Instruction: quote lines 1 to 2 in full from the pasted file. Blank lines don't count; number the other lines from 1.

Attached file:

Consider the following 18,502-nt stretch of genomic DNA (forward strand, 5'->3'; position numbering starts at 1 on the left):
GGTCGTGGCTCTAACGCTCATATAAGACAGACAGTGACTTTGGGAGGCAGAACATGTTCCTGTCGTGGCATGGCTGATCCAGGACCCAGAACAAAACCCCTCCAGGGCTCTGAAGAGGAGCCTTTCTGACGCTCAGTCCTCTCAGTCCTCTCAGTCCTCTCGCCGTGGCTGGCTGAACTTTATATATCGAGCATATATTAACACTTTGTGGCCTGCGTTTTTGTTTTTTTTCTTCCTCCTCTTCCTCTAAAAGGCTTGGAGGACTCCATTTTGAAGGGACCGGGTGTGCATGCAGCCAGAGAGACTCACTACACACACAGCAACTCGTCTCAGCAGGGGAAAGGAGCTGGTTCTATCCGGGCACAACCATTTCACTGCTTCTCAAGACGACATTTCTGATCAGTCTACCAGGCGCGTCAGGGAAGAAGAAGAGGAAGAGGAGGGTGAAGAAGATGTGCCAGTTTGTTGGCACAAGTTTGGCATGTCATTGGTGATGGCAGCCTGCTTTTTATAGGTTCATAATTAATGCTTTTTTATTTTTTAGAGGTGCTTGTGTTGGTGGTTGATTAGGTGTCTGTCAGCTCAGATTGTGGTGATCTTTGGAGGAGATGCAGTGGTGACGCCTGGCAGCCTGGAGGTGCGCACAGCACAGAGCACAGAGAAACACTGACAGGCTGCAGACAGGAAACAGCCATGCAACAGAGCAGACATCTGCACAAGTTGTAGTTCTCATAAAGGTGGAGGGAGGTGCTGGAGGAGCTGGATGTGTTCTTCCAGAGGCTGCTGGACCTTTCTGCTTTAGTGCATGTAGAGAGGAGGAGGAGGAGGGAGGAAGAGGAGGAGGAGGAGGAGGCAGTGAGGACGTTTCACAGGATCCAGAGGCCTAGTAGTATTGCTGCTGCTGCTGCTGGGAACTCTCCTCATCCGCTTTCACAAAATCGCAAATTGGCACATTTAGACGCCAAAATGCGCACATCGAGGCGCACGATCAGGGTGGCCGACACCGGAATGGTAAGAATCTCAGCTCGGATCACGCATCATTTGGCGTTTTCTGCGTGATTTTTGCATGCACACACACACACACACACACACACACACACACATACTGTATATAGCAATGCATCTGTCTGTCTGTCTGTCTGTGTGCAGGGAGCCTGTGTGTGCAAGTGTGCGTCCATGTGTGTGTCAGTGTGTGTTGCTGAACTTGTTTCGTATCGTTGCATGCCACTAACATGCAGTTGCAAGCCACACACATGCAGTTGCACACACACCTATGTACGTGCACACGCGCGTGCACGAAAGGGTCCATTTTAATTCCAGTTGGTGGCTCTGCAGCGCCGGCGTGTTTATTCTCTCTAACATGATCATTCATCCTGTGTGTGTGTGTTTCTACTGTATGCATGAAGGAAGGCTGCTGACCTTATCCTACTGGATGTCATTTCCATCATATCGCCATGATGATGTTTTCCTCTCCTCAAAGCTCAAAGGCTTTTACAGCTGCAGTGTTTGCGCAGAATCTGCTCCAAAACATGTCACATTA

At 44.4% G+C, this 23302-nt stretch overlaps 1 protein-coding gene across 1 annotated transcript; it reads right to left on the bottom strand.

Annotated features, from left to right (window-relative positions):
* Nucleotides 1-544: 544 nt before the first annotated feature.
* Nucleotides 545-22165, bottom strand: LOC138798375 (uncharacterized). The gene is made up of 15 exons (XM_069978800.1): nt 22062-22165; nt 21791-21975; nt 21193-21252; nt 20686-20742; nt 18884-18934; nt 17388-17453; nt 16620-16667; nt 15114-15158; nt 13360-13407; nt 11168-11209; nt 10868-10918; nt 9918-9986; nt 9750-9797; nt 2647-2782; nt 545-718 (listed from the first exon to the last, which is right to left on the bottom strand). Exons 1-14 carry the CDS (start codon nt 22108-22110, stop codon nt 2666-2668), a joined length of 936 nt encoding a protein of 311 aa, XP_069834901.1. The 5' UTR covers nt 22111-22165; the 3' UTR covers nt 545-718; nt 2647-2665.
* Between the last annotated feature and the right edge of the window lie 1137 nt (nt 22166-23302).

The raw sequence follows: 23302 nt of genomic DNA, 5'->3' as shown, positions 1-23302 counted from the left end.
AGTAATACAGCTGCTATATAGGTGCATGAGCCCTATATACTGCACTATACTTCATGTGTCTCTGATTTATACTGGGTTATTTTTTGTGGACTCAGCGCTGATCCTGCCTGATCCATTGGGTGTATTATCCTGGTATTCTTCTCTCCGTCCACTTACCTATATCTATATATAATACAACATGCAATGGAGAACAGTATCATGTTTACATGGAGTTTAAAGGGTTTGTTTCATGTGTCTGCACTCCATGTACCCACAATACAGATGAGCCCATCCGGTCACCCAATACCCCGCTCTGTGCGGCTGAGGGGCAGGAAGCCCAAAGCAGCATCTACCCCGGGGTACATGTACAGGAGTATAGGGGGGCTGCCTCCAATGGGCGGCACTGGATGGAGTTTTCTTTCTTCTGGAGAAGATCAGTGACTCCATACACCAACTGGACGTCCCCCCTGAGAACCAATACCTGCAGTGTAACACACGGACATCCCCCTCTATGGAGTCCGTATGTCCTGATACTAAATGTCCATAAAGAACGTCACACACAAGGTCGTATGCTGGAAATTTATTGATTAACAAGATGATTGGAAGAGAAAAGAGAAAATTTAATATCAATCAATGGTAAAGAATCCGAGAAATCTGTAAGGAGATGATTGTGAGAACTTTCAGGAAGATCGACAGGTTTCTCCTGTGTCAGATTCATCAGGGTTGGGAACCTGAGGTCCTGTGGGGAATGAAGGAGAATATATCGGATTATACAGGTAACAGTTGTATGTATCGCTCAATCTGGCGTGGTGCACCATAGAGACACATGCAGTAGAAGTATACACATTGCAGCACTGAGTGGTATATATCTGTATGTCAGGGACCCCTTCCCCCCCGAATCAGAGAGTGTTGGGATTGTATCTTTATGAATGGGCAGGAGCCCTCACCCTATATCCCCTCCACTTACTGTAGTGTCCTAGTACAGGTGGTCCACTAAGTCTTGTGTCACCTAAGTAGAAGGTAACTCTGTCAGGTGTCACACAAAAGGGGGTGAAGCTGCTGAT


Consider the following 18,502-nt stretch of genomic DNA (forward strand, 5'->3'; position numbering starts at 1 on the left):
GGTCGTGGCTCTAACGCTCATATAAGACAGACAGTGACTTTGGGAGGCAGAACATGTTCCTGTCGTGGCATGGCTGATCCAGGACCCAGAACAAAACCCCTCCAGGGCTCTGAAGAGGAGCCTTTCTGACGCTCAGTCCTCTCAGTCCTCTCAGTCCTCTCGCCGTGGCTGGCTGAACTTTATATATCGAGCATATATTAACACTTTGTGGCCTGCGTTTTTGTTTTTTTTCTTCCTCCTCTTCCTCTAAAAGGCTTGGAGGACTCCATTTTGAAGGGACCGGGTGTGCATGCAGCCAGAGAGACTCACTACACACACAGCAACTCGTCTCAGCAGGGGAAAGGAGCTGGTTCTATCCGGGCACAACCATTTCACTGCTTCTCAAGACGACATTTCTGATCAGTCTACCAGGCGCGTCAGGGAAGAAGAAGAGGAAGAGGAGGGTGAAGAAGATGTGCCAGTTTGTTGGCACAAGTTTGGCATGTCATTGGTGATGGCAGCCTGCTTTTTATAGGTTCATAATTAATGCTTTTTTATTTTTTAGAGGTGCTTGTGTTGGTGGTTGATTAGGTGTCTGTCAGCTCAGATTGTGGTGATCTTTGGAGGAGATGCAGTGGTGACGCCTGGCAGCCTGGAGGTGCGCACAGCACAGAGCACAGAGAAACACTGACAGGCTGCAGACAGGAAACAGCCATGCAACAGAGCAGACATCTGCACAAGTTGTAGTTCTCATAAAGGTGGAGGGAGGTGCTGGAGGAGCTGGATGTGTTCTTCCAGAGGCTGCTGGACCTTTCTGCTTTAGTGCATGTAGAGAGGAGGAGGAGGAGGGAGGAAGAGGAGGAGGAGGAGGAGGCAGTGAGGACGTTTCACAGGATCCAGAGGCCTAGTAGTATTGCTGCTGCTGCTGCTGGGAACTCTCCTCATCCGCTTTCACAAAATCGCAAATTGGCACATTTAGACGCCAAAATGCGCACATCGAGGCGCACGATCAGGGTGGCCGACACCGGAATGGTAAGAATCTCAGCTCGGATCACGCATCATTTGGCGTTTTCTGCGTGATTTTTGCATGCACACACACACACACACACACACACACACACACATACTGTATATAGCAATGCATCTGTCTGTCTGTCTGTCTGTGTGCAGGGAGCCTGTGTGTGCAAGTGTGCGTCCATGTGTGTGTCAGTGTGTGTTGCTGAACTTGTTTCGTATCGTTGCATGCCACTAACATGCAGTTGCAAGCCACACACATGCAGTTGCACACACACCTATGTACGTGCACACGCGCGTGCACGAAAGGGTCCATTTTAATTCCAGTTGGTGGCTCTGCAGCGCCGGCGTGTTTATTCTCTCTAACATGATCATTCATCCTGTGTGTGTGTGTTTCTACTGTATGCATGAAGGAAGGCTGCTGACCTTATCCTACTGGATGTCATTTCCATCATATCGCCATGATGATGTTTTCCTCTCCTCAAAGCTCAAAGGCTTTTACAGCTGCAGTGTTTGCGCAGAATCTGCTCCAAAACATGTCACATTA